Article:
The Payment Card Industry Security Standards Council (PCI SSC) announced the latest version, 3.1, of PCI Data Security Standard (PCI DSS) today (April 15, 2015). This incremental update to v3.0, released in November, 2013, is largely a set of clarifications, with at least one notable exception impacting allowable secure communications protocols. The latter had been anticipated by a prior notification from the SSC to Qualified Security Assessors (QSAs) in a newsletter last January:
In order to address a few minor updates and clarifications and one impacting change, there will be a revision for PCI DSS and PA-DSS v3.0 in the very near future. The impacting change is related to several vulnerabilities in the SSL protocol. Because of this, no version of SSL meets PCI SSC’s definition of “strong cryptography,” and updates to the standards are needed to address this issue. [Bolding of font is mine, for emphasis.]
While SSL and early versions of TLS were considered adequately secure by prior versions of the DSS, this update serves notification that they will not be allowed after the end of June, 2016.
There is a direct backwards line-of-sight from this announcement to the documentation of the POODLE [Padding Oracle on Downgraded Legacy Encryption] exploit of SSL accounced last October by the Google Security team. As noted in that annoucement, while most enterprises will have migrated from SSL to TLS as the more secure protocol, the early versions of TLS are backwards compatible with SSL for scenarios where a fallback is necessary for practical operations.
Fortunately, the SSC is giving notice early enough that impacted organizations should have a full planning cycle before the change is required by DSS regulation. Organizations that handle payment card account data, particularly the regulated values such as PAN or card security code (i.e., Visa CVV, MasterCard CSC, etc.) and are protecting data transfers with SSL, or TLS 1.0 and 1.1, should be planning migrations to TLS 1.2. As stated in the PCI SSC "Information Supplement: Migrating from SSL and Early TLS":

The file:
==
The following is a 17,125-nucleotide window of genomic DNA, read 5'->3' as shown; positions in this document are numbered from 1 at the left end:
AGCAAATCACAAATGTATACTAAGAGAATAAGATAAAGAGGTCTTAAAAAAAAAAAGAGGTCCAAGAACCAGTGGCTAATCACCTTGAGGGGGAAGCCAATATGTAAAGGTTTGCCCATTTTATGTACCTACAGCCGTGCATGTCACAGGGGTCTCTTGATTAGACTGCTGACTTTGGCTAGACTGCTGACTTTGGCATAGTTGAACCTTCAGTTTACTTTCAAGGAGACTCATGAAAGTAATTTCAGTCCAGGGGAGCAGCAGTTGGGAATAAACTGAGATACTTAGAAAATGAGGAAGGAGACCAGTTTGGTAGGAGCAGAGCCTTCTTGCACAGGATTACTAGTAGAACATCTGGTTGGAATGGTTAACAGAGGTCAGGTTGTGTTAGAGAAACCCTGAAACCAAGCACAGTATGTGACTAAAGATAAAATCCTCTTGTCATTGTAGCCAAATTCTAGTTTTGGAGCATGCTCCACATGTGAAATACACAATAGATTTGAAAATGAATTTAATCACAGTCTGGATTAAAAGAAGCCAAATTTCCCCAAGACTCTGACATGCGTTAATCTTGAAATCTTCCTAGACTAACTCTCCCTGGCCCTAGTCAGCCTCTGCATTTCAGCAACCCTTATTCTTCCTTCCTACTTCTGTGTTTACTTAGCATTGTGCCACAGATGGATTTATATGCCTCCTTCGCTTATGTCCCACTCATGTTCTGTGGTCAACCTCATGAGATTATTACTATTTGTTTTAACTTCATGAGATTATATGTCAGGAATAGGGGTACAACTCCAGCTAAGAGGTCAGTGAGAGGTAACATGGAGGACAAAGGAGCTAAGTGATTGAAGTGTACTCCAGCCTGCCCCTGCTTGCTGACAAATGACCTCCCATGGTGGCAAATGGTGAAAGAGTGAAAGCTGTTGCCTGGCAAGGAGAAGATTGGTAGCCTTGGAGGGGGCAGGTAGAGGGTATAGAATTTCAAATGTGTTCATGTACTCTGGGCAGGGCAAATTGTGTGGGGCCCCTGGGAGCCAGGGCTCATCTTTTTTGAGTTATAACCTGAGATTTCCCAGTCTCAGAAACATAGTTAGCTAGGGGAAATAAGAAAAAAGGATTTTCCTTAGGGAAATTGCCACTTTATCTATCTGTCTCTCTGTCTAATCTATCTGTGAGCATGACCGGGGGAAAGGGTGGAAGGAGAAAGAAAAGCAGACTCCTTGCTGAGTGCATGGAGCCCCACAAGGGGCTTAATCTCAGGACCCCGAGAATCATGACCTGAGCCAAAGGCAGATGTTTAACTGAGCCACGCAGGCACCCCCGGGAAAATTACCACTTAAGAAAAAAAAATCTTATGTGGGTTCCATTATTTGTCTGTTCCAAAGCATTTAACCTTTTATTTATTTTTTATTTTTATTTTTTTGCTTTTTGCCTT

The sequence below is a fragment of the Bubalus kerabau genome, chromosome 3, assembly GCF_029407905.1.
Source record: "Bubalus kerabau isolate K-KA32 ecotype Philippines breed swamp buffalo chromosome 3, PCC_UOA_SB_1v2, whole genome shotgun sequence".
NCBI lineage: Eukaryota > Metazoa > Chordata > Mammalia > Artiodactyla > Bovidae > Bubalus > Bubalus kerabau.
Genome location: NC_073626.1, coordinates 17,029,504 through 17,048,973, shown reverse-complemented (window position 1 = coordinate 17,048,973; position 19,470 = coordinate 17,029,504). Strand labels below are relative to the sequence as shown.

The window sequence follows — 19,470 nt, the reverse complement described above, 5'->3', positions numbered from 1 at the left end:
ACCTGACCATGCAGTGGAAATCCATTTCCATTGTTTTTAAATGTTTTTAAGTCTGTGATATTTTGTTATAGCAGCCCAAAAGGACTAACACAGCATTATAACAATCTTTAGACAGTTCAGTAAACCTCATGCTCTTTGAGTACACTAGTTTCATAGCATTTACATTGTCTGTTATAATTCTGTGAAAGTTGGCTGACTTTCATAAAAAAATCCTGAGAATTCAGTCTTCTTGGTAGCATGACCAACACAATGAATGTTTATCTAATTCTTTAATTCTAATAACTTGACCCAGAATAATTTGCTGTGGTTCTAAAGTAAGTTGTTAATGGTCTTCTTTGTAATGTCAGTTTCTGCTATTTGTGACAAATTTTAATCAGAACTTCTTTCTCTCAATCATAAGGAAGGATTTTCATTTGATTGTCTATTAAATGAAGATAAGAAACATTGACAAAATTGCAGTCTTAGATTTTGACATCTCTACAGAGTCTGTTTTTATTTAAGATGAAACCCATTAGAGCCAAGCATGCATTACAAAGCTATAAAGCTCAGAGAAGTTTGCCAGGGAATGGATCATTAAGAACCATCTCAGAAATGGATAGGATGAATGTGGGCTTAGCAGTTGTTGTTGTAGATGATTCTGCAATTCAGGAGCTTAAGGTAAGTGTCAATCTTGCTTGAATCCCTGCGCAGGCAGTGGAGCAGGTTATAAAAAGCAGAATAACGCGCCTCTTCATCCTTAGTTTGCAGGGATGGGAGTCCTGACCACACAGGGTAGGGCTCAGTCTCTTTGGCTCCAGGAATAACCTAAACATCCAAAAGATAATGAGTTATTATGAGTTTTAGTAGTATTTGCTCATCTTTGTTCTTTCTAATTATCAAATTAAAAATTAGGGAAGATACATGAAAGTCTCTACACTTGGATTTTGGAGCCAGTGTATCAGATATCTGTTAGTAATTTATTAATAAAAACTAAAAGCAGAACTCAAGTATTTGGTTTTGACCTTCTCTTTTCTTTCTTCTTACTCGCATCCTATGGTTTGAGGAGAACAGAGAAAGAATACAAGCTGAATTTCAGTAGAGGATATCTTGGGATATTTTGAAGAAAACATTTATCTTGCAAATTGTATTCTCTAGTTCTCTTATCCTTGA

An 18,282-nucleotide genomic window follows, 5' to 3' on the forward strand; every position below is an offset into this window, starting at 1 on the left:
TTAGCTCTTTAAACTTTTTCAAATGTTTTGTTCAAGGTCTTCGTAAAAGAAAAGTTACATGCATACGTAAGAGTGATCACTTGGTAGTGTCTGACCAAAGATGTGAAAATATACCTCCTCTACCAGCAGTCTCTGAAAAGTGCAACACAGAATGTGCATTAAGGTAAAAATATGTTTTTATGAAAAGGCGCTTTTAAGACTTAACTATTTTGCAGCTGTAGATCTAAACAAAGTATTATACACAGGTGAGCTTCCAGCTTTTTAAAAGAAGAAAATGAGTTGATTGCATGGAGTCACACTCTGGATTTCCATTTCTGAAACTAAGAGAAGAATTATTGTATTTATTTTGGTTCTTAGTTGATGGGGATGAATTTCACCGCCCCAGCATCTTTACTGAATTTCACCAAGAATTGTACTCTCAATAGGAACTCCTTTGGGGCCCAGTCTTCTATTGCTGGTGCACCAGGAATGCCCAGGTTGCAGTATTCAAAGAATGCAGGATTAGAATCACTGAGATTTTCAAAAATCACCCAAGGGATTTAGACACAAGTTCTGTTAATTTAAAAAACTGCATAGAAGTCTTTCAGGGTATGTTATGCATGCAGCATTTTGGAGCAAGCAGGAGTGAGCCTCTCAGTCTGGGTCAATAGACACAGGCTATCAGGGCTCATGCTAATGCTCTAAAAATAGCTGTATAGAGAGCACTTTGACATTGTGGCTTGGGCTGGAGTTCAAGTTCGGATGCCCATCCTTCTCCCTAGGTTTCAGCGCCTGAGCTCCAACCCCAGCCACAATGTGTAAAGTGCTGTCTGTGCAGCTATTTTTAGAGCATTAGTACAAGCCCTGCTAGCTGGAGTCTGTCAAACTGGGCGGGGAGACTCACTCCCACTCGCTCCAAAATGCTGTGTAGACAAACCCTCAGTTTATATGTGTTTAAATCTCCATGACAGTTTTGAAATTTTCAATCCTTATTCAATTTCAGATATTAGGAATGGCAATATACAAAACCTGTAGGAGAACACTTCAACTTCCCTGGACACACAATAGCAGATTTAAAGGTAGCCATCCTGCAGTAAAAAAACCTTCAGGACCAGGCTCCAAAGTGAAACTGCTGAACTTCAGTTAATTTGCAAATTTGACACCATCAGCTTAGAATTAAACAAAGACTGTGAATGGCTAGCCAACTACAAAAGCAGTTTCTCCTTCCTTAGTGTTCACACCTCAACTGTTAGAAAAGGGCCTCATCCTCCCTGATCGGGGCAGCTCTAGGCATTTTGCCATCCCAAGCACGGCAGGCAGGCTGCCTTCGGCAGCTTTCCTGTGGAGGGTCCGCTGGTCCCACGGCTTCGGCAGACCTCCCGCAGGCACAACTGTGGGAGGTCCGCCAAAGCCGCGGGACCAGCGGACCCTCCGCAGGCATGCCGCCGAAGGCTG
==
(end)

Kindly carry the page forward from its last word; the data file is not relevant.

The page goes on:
The best response is to disable SSL entirely and migrate to a more modern encryption protocol, which at the time of publication is a minimum of TLS v1.1, although entities are strongly encouraged to consider TLS v1.2. Note that not all implementations of TLS v1.1 are considered secure - refer to NIST SP 800-52 rev 1 for guidance on secure TLS configurations.
If there is a chance that your organization or processes are impacted, the first step should be to identify anywhere that payment card account data is being transferred between applications or locations. Each transfer should be examined to determine if SSL, or TLS v1 or v1.1 protocols are used. Once that list is assembled, the effort required to move to the latest allowed TLS v1.2 should be sized, and the appropriate work scheduled. It's also appropriate to remain alert for announcements regarding TLS v1.3, currently in draft.
PCI DSS remains a useful collection of data protection best practices. Read Walt Conway's thoughts on "Use PCI to Protect All Confidential Data" -- register by clicking the image below.